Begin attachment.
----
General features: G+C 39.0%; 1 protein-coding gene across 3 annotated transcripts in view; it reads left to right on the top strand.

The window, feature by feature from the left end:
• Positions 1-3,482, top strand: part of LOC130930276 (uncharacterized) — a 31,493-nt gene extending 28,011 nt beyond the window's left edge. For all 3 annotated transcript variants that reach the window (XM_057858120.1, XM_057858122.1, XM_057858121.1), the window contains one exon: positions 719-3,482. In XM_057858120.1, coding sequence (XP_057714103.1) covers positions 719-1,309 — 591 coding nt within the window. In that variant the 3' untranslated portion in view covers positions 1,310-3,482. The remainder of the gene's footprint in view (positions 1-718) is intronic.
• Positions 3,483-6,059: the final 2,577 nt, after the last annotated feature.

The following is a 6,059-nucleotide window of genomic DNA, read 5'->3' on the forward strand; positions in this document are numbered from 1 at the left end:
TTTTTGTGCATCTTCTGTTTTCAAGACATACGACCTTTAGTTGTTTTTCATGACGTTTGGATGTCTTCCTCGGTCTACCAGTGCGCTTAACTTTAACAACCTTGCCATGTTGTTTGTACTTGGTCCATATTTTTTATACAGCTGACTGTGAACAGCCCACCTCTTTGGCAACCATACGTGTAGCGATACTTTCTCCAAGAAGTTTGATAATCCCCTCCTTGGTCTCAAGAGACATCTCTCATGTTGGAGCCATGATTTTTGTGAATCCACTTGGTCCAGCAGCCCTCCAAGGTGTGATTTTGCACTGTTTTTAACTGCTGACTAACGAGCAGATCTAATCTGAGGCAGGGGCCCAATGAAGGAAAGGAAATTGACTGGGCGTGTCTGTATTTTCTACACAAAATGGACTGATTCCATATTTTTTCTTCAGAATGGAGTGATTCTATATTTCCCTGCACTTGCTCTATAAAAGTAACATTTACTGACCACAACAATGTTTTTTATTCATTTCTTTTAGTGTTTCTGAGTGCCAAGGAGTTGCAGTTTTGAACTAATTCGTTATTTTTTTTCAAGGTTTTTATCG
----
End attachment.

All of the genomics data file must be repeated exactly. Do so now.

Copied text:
General features: G+C 39.0%; 1 protein-coding gene across 3 annotated transcripts in view; it reads left to right on the top strand.

The window, feature by feature from the left end:
• Positions 1-3,482, top strand: part of LOC130930276 (uncharacterized) — a 31,493-nt gene extending 28,011 nt beyond the window's left edge. For all 3 annotated transcript variants that reach the window (XM_057858120.1, XM_057858122.1, XM_057858121.1), the window contains one exon: positions 719-3,482. In XM_057858120.1, coding sequence (XP_057714103.1) covers positions 719-1,309 — 591 coding nt within the window. In that variant the 3' untranslated portion in view covers positions 1,310-3,482. The remainder of the gene's footprint in view (positions 1-718) is intronic.
• Positions 3,483-6,059: the final 2,577 nt, after the last annotated feature.

The following is a 6,059-nucleotide window of genomic DNA, read 5'->3' on the forward strand; positions in this document are numbered from 1 at the left end:
TTTTTGTGCATCTTCTGTTTTCAAGACATACGACCTTTAGTTGTTTTTCATGACGTTTGGATGTCTTCCTCGGTCTACCAGTGCGCTTAACTTTAACAACCTTGCCATGTTGTTTGTACTTGGTCCATATTTTTTATACAGCTGACTGTGAACAGCCCACCTCTTTGGCAACCATACGTGTAGCGATACTTTCTCCAAGAAGTTTGATAATCCCCTCCTTGGTCTCAAGAGACATCTCTCATGTTGGAGCCATGATTTTTGTGAATCCACTTGGTCCAGCAGCCCTCCAAGGTGTGATTTTGCACTGTTTTTAACTGCTGACTAACGAGCAGATCTAATCTGAGGCAGGGGCCCAATGAAGGAAAGGAAATTGACTGGGCGTGTCTGTATTTTCTACACAAAATGGACTGATTCCATATTTTTTCTTCAGAATGGAGTGATTCTATATTTCCCTGCACTTGCTCTATAAAAGTAACATTTACTGACCACAACAATGTTTTTTATTCATTTCTTTTAGTGTTTCTGAGTGCCAAGGAGTTGCAGTTTTGAACTAATTCGTTATTTTTTTTCAAGGTTTTTATCG